Tuesday, November 8, 2016

Intravenous dihydroergotamine treatment of refractory pediatric headache

Nelson, Gary R., MD; Bale, James F., MD; Kerr, Lynne M., MD, PhD.  Outcome and cost of inpatient hospitalization for intravenous dihydroergotamine treatment of refractory pediatric headache.  Pediatric Neurology.  Article in press.



To determine the cost and efficacy of admitting patients for intravenous dihydroergotamine (IV DHE) treatment and to identify factors that are associated with a higher likelihood of response to treatment.


We performed a retrospective review of all pediatric hospitalizations from 2001-2010 for IV DHE therapy for headache. Data were collected using the REDcap database and consisted of multiple variables, including pre-admission demographics, headache duration, use of prophylactic medications, inpatient therapies including DHE dosing, procedures and consultations, total hospital cost, and headache severity at discharge and follow-up.


Seventy-four percent of the 145 hospitalizations were female patients. Mean age was 14.9 years. Headache was described as chronic or daily in almost all patients and 28 (19%) had status migrainosus. Sixty-six percent had a first-degree relative with migraine. The average length of stay was 3.7 days, and the average cost was $7,569/hospitalization. Patients received an average of 8 doses of DHE. On discharge, 63% of patients reported improvement. Follow up was available for 68% of the cohort at a median of 42 days after discharge, and 21/99 (21%) had sustained relief of headache. Response to DHE was correlated with a lower rate of comorbid diagnoses, lumbar puncture, and outpatient neuroimaging. Response also correlated to less expensive hospitalizations with an average cost of $5379 per hospitalization versus $7105 per hospitalization without positive response. Response was also correlated with a patient receiving more doses of IV DHE.


Although intravenous DHE is an effective abortive medication for intractable migraine, DHE may provide only short-term headache relief in many pediatric patients. Hospitalization is relatively costly with only modest long-term benefit, especially in patients with chronic migraine or chronic daily headache.

From the article

 Many options exist for the treatment of intractable headaches. Some children and adolescents require hospitalization to break the headache cycle. Therapy during hospitalization often involves intravenous dihydroergotamine (IV DHE) and additional medical consultations and treatments. Ergot derivatives were historically used to treat migraine, but the formulation of dihydroergotamine created a better-tolerated compound equipotent to previous ergot derivatives. Intravenous DHE has been shown to be effective in treating intractable headaches in children, including chronic migraine and status migrainosus , but no studies have identified the factors associated with improvement with DHE or evaluated the cost of hospitalization for this therapy. Data on the long-term outcomes of hospitalizations for IV DHE treatment are also limited…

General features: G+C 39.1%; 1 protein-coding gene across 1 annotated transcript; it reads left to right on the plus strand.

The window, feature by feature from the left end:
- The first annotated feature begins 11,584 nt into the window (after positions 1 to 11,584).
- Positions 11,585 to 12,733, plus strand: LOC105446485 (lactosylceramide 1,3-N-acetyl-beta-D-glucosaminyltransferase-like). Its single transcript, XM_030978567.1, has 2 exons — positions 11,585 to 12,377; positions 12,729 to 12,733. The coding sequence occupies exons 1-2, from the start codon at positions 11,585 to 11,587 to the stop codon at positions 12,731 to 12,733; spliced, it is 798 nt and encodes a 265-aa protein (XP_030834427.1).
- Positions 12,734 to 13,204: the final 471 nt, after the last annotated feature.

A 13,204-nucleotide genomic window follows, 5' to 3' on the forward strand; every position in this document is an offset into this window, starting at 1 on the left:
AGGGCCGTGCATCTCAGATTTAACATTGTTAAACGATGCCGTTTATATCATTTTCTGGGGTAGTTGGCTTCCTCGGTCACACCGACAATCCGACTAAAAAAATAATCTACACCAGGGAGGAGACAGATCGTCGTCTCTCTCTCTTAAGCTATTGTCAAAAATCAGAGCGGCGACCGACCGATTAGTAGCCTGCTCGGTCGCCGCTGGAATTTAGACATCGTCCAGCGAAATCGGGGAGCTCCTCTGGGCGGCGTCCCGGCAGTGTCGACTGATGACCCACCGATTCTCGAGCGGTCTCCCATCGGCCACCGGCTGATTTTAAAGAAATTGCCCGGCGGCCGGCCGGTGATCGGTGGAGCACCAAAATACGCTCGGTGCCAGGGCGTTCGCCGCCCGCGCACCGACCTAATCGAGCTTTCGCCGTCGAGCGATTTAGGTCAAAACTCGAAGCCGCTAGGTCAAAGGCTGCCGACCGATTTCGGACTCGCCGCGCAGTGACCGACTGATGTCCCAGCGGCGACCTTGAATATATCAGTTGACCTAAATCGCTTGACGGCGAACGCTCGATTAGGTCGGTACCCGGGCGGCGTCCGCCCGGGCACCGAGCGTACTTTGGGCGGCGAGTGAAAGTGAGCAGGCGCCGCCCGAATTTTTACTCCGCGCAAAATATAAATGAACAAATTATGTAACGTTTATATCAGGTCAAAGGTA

All patients are managed using a treatment protocol which consists of insertion of a percutaneous catheter for IV DHE administration. This was based on institutional experience prior to the initiation of the protocol that peripheral IV (PIV) administration of DHE led to repeated IV placements and considerable difficulty obtaining IV access after initiation of IV DHE due to the systemic vasoconstriction…

DHE is administered with a test dose of 0.1 mg IV and incremental increases to a maximum of 0.5-1 mg per dose based on age.  Patients are pre-medicated 30 minutes prior to each dose with appropriate weight-based dosing of metoclopramide, promethazine or ondansetron to decrease nausea or vomiting…

Ninety-two of 145 hospitalizations (63%) showed response to IV DHE. Table 2 summarizes the characteristics of responders and non-responders. Complete resolution of headache occurred in 31 hospitalizations (21%) when considering all hospitalizations, but occurred in 50% of hospitalizations where the headache met criteria for status migrainosus…

Responders received more doses of IV DHE, an average of 8.3 doses +/- 2.8 doses, while non-responders received an average of 7.2 doses +/- 3.4 doses (p=0.002). For each additional IV DHE dose during hospitalization, the likelihood of a favorable response was increased by 27%...
Despite an initial response rate of 63% during hospitalization, only 29% of responders and 9% of non-responders reported improved headache frequency or intensity at follow-up. 

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